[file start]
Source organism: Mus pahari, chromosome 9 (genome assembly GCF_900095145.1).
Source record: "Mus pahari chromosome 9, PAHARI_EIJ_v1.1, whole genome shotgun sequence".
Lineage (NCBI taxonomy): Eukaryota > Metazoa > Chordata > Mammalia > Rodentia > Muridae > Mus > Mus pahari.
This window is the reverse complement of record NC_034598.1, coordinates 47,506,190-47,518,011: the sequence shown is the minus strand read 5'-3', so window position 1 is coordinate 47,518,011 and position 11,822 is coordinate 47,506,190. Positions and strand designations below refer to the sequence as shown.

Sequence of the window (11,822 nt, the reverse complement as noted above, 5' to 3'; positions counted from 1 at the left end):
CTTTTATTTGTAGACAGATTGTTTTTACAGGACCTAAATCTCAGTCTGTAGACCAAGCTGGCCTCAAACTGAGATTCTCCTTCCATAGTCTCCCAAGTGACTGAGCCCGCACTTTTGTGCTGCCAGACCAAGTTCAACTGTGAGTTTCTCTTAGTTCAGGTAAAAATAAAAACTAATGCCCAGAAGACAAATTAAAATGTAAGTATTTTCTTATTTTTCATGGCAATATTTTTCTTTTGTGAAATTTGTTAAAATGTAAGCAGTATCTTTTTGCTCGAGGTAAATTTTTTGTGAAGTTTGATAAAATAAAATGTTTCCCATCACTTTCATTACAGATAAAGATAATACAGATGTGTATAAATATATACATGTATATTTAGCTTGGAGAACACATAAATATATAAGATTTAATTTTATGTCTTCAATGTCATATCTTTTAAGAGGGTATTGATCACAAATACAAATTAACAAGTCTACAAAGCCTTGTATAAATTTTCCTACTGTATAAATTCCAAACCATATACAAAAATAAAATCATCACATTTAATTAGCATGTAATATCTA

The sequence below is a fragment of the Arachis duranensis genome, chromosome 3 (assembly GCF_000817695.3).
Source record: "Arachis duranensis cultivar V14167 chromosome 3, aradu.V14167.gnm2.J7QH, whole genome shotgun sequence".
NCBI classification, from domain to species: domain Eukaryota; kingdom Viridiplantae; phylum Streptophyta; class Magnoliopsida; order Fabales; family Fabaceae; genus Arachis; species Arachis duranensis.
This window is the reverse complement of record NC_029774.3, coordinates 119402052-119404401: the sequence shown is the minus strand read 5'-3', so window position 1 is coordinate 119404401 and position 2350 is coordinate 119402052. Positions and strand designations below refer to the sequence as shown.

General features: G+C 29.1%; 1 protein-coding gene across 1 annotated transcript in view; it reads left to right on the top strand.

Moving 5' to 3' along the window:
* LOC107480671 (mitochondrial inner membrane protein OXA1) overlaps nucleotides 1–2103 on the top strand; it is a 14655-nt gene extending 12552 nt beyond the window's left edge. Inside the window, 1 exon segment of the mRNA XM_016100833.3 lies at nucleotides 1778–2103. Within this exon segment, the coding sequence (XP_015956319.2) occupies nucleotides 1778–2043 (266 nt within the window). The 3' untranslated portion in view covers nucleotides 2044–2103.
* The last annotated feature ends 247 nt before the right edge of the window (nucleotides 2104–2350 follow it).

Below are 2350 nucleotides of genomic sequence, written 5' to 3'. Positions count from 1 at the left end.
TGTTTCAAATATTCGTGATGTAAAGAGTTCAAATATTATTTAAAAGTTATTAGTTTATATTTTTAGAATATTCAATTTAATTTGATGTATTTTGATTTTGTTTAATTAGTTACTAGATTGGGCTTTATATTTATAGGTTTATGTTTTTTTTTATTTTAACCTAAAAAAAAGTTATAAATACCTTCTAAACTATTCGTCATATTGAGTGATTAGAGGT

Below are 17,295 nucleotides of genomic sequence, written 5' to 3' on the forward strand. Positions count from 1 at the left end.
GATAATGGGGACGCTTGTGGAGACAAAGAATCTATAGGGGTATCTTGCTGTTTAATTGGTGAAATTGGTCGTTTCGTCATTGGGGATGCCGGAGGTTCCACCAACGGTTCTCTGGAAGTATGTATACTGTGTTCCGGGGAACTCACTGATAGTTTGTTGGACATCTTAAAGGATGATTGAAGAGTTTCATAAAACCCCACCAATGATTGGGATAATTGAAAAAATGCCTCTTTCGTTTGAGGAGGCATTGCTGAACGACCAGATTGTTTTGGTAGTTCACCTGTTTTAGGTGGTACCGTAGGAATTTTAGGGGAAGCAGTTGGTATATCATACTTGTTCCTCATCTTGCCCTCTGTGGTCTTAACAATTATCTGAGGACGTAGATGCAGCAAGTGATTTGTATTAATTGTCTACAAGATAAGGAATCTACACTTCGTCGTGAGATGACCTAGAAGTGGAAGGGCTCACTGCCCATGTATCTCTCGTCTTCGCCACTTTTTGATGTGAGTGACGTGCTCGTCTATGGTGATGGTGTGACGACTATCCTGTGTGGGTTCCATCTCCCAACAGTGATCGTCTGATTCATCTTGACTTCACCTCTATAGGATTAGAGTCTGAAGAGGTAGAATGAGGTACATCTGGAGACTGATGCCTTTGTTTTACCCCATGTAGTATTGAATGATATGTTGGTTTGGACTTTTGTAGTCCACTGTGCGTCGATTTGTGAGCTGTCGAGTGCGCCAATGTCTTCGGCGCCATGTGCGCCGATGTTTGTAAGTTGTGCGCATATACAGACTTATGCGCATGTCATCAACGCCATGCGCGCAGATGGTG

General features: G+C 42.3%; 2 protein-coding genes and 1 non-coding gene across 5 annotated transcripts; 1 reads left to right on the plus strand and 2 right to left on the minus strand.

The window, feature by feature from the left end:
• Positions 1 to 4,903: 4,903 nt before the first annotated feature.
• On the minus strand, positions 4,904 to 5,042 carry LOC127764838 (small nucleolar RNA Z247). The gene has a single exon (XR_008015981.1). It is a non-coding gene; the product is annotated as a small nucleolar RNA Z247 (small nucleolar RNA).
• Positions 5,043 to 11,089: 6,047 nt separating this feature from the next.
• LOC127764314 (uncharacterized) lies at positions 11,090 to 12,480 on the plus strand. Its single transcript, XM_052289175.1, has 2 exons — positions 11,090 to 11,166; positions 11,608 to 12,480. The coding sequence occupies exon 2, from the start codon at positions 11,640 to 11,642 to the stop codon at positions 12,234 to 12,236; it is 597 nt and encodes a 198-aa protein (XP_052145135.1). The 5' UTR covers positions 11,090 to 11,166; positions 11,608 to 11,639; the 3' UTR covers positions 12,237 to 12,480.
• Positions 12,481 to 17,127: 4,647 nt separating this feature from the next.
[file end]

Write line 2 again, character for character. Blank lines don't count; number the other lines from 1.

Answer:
Source record: "Mus pahari chromosome 9, PAHARI_EIJ_v1.1, whole genome shotgun sequence".